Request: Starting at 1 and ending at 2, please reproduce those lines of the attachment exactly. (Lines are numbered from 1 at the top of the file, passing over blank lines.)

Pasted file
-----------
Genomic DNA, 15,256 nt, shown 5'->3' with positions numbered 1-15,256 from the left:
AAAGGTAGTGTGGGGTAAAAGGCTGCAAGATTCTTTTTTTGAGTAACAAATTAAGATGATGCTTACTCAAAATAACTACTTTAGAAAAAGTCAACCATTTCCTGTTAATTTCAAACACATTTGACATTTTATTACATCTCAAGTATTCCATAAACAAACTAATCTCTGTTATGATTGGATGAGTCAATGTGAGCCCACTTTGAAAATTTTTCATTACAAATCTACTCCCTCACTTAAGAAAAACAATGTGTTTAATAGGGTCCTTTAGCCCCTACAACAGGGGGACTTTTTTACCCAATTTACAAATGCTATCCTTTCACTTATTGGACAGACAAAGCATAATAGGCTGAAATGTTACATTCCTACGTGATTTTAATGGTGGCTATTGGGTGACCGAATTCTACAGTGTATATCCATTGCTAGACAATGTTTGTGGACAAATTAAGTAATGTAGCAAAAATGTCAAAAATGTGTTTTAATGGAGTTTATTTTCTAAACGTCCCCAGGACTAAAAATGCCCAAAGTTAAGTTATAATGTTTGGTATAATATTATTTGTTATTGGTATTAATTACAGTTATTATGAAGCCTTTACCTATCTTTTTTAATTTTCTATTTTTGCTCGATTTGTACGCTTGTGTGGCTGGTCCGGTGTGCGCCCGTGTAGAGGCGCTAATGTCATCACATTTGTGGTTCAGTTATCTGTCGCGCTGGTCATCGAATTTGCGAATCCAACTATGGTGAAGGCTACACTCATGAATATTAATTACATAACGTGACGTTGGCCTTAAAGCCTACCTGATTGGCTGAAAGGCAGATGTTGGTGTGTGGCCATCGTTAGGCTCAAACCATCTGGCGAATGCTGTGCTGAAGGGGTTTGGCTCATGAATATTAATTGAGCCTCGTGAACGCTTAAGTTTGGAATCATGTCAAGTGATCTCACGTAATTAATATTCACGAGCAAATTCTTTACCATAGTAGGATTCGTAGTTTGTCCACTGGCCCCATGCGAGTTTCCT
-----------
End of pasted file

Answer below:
Genomic DNA, 15,256 nt, shown 5'->3' with positions numbered 1-15,256 from the left:
AAAGGTAGTGTGGGGTAAAAGGCTGCAAGATTCTTTTTTTGAGTAACAAATTAAGATGATGCTTACTCAAAATAACTACTTTAGAAAAAGTCAACCATTTCCTGTTAATTTCAAACACATTTGACATTTTATTACATCTCAAGTATTCCATAAACAAACTAATCTCTGTTATGATTGGATGAGTCAATGTGAGCCCACTTTGAAAATTTTTCATTACAAATCTACTCCCTCACTTAAGAAAAACAATGTGTTTAATAGGGTCCTTTAGCCCCTACAACAGGGGGACTTTTTTACCCAATTTACAAATGCTATCCTTTCACTTATTGGACAGACAAAGCATAATAGGCTGAAATGTTACATTCCTACGTGATTTTAATGGTGGCTATTGGGTGACCGAATTCTACAGTGTATATCCATTGCTAGACAATGTTTGTGGACAAATTAAGTAATGTAGCAAAAATGTCAAAAATGTGTTTTAATGGAGTTTATTTTCTAAACGTCCCCAGGACTAAAAATGCCCAAAGTTAAGTTATAATGTTTGGTATAATATTATTTGTTATTGGTATTAATTACAGTTATTATGAAGCCTTTACCTATCTTTTTTAATTTTCTATTTTTGCTCGATTTGTACGCTTGTGTGGCTGGTCCGGTGTGCGCCCGTGTAGAGGCGCTAATGTCATCACATTTGTGGTTCAGTTATCTGTCGCGCTGGTCATCGAATTTGCGAATCCAACTATGGTGAAGGCTACACTCATGAATATTAATTACATAACGTGACGTTGGCCTTAAAGCCTACCTGATTGGCTGAAAGGCAGATGTTGGTGTGTGGCCATCGTTAGGCTCAAACCATCTGGCGAATGCTGTGCTGAAGGGGTTTGGCTCATGAATATTAATTGAGCCTCGTGAACGCTTAAGTTTGGAATCATGTCAAGTGATCTCACGTAATTAATATTCACGAGCAAATTCTTTACCATAGTAGGATTCGTAGTTTGTCCACTGGCCCCATGCGAGTTTCCT